17. Characterization of Pro-Inflammatory Flagellin Proteins Produced by Lactobacillus ruminis and Related Motile Lactobacilli

    Science.gov (United States)

    Neville, B. Anne; Forde, Brian M.; Claesson, Marcus J.; Darby, Trevor; Coghlan, Avril; Nally, Kenneth; Ross, R. Paul; O’Toole, Paul W.

    2012-01-01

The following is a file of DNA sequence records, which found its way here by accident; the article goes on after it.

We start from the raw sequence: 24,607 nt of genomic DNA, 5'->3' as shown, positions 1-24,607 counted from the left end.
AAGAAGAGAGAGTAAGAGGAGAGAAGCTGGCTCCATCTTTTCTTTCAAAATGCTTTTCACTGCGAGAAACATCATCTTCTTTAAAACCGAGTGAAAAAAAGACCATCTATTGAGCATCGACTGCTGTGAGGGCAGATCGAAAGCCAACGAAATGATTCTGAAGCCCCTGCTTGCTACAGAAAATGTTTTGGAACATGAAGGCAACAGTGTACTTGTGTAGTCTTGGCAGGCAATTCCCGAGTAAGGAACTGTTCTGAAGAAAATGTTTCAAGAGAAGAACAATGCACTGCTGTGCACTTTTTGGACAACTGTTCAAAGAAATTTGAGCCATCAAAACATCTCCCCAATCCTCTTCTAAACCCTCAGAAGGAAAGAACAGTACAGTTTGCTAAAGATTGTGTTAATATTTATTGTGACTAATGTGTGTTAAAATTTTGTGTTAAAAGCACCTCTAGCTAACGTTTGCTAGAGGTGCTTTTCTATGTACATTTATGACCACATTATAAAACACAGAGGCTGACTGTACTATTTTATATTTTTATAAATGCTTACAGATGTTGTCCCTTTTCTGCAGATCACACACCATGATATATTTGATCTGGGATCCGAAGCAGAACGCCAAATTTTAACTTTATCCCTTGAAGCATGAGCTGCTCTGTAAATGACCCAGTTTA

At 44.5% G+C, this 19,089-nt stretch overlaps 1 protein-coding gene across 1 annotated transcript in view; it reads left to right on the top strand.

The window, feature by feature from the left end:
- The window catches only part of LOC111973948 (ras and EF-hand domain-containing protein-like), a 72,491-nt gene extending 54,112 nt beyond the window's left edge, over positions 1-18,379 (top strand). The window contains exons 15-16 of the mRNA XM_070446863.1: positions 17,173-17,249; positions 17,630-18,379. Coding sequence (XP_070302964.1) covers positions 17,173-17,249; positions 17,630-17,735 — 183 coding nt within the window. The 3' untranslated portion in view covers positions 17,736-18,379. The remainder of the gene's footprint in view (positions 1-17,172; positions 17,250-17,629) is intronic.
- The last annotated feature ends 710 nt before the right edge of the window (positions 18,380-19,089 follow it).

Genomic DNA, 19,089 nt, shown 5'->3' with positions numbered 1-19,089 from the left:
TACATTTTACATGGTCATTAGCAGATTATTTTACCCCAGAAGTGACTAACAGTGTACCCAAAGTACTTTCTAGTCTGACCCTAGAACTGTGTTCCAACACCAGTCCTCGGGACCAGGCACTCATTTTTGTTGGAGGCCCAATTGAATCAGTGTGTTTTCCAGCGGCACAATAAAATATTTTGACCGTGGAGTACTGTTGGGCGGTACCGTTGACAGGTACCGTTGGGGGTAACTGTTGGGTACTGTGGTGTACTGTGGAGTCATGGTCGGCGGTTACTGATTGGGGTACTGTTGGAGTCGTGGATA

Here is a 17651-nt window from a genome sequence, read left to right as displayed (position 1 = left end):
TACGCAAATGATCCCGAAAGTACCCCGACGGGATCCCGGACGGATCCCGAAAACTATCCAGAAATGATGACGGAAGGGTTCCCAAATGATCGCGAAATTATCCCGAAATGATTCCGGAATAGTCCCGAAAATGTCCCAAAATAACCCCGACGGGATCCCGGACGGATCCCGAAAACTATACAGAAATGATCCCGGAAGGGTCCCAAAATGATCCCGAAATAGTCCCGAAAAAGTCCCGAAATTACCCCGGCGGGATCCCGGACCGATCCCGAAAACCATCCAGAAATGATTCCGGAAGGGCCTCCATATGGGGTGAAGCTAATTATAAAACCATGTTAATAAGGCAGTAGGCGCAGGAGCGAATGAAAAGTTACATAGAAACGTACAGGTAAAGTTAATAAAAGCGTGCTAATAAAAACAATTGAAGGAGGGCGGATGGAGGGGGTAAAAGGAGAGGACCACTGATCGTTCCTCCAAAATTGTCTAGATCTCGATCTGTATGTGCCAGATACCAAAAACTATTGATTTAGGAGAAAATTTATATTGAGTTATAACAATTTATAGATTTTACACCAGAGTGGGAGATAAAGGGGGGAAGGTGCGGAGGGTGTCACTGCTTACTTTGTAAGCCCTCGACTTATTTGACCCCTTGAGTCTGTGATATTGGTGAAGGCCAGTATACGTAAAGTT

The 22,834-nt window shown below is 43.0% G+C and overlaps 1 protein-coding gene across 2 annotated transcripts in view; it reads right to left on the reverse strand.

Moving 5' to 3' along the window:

Lactobacillus ruminis is one of at least twelve motile but poorly characterized species found in the genus Lactobacillus. Of these, only L. ruminis has been isolated from mammals, and this species may be considered as an autochthonous member of the gastrointestinal microbiota of humans, pigs and cows. Nine L. ruminis strains were investigated here to elucidate the biochemistry and genetics of Lactobacillus motility. Six strains isolated from humans were non-motile while three bovine isolates were motile. A complete set of flagellum biogenesis genes was annotated in the sequenced genomes of two strains, ATCC25644 (human isolate) and ATCC27782 (bovine isolate), but only the latter strain produced flagella. Comparison of the L. ruminis and L. mali DSM20444T motility loci showed that their genetic content and gene-order were broadly similar, although the L. mali motility locus was interrupted by an 11.8 Kb region encoding rhamnose utilization genes that is absent from the L. ruminis motility locus. Phylogenetic analysis of 39 motile bacteria indicated that Lactobacillus motility genes were most closely related to those of motile carnobacteria and enterococci. Transcriptome analysis revealed that motility genes were transcribed at a significantly higher level in motile L. ruminis ATCC27782 than in non-motile ATCC25644. Flagellin proteins were isolated from L. ruminis ATCC27782 and from three other Lactobacillus species, while recombinant flagellin of aflagellate L. ruminis ATCC25644 was expressed and purified from E. coli. These native and recombinant Lactobacillus flagellins, and also flagellate L. ruminis cells, triggered interleukin-8 production in cultured human intestinal epithelial cells in a manner suppressed by short interfering RNA directed against Toll-Like Receptor 5. This study provides genetic, transcriptomic, phylogenetic and immunological insights into the trait of flagellum-mediated motility in the lactobacilli. PMID:22808200